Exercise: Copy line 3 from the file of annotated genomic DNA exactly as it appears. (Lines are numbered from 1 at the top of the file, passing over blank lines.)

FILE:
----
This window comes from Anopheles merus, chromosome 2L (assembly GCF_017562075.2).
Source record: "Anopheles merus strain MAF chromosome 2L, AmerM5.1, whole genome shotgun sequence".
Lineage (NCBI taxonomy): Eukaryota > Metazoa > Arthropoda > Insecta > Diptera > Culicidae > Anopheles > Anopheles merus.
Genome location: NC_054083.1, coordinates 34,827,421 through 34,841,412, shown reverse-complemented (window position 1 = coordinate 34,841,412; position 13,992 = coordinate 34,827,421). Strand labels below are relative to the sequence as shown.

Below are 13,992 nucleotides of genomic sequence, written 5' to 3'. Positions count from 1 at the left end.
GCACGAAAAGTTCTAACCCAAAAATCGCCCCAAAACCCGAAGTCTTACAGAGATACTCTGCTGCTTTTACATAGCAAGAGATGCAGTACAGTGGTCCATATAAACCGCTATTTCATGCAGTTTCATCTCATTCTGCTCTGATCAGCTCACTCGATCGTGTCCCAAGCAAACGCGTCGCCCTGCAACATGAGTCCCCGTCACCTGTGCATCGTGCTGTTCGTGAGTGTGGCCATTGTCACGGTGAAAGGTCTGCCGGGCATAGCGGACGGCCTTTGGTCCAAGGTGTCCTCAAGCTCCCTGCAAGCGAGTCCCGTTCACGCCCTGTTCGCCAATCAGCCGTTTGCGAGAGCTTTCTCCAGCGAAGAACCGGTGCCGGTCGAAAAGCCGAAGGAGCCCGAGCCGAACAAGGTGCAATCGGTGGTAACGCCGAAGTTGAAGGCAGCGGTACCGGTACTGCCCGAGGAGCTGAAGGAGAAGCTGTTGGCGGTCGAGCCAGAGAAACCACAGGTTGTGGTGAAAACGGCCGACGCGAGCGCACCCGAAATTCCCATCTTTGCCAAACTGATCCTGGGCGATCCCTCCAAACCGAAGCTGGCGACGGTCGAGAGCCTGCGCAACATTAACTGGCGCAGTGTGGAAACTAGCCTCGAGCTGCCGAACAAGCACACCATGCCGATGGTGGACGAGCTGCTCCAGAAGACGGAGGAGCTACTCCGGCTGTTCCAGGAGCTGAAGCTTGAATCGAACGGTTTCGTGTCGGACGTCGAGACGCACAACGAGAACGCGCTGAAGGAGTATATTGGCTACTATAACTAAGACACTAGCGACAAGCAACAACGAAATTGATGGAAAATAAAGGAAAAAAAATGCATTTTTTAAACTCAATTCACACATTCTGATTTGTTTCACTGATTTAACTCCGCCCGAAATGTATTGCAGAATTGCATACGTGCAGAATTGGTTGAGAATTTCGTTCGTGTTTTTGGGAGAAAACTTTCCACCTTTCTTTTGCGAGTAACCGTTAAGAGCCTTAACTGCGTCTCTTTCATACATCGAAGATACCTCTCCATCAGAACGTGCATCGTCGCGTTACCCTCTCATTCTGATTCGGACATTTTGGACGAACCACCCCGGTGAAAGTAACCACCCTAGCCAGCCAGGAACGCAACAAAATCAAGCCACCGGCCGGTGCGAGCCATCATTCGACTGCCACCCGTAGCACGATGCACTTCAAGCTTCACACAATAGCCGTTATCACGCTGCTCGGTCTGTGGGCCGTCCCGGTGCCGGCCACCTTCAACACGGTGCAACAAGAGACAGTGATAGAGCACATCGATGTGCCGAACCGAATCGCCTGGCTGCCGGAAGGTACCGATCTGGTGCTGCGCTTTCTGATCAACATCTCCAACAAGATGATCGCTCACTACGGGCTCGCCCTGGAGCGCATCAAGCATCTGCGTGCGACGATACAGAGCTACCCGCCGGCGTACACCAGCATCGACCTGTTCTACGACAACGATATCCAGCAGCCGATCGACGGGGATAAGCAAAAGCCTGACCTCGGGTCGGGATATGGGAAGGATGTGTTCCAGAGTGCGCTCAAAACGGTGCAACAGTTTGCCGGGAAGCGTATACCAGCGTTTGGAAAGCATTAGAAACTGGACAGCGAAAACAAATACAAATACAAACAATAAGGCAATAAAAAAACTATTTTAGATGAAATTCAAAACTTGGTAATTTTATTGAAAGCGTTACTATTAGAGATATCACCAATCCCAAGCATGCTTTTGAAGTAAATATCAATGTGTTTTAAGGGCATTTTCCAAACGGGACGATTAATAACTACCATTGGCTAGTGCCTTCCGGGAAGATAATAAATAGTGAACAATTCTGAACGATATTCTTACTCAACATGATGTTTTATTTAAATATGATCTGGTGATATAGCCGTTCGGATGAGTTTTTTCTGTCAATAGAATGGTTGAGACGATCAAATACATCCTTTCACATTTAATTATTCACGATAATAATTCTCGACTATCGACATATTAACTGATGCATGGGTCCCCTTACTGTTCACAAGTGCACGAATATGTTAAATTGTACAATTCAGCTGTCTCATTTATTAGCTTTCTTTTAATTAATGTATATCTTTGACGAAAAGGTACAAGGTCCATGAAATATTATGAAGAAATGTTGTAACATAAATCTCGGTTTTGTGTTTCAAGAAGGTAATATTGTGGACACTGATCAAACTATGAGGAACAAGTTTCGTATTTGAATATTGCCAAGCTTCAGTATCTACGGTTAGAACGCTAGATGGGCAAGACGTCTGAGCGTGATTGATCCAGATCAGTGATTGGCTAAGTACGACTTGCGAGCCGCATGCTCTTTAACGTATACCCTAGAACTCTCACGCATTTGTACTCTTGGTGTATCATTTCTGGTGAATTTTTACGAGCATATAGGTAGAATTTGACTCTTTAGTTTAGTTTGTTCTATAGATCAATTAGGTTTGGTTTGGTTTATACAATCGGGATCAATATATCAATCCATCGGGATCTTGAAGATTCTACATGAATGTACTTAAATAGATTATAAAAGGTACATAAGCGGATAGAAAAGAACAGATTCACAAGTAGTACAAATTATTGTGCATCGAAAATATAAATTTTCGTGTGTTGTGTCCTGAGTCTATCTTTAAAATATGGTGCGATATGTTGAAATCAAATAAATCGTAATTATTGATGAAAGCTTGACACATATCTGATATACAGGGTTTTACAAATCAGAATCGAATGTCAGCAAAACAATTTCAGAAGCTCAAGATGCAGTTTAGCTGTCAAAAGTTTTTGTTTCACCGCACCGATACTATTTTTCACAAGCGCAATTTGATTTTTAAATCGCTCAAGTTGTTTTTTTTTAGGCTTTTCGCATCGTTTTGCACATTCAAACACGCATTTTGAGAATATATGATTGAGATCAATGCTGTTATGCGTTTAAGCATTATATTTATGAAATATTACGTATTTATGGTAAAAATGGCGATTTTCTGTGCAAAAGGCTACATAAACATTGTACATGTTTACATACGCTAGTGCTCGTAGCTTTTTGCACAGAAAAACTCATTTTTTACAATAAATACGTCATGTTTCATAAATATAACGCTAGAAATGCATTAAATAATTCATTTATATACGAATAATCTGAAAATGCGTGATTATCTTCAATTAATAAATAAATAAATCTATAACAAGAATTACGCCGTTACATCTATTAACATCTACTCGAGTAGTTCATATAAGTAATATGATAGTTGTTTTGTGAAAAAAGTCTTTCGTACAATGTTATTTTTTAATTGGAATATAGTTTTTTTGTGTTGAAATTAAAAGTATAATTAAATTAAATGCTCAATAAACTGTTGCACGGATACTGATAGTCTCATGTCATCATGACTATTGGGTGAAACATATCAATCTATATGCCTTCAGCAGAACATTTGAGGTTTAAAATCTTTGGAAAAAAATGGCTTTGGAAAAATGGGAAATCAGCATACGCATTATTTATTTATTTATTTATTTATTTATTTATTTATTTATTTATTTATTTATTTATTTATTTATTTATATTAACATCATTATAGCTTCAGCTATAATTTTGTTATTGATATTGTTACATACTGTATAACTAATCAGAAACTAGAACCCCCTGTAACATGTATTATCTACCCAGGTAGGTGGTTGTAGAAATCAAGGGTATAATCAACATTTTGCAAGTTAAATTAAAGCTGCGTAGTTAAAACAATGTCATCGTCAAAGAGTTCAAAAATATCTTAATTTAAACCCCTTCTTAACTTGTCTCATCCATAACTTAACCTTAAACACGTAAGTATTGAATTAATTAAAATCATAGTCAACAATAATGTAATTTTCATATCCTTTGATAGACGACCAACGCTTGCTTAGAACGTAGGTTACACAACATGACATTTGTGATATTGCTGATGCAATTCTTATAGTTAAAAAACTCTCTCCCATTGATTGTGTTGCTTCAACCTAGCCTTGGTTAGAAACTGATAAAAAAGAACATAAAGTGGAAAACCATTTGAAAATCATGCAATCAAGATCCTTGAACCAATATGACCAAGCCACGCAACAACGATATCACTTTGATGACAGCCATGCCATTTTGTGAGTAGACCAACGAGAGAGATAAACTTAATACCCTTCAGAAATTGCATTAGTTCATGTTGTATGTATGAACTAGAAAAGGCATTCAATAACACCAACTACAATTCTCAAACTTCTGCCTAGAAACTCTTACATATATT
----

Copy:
Lineage (NCBI taxonomy): Eukaryota > Metazoa > Arthropoda > Insecta > Diptera > Culicidae > Anopheles > Anopheles merus.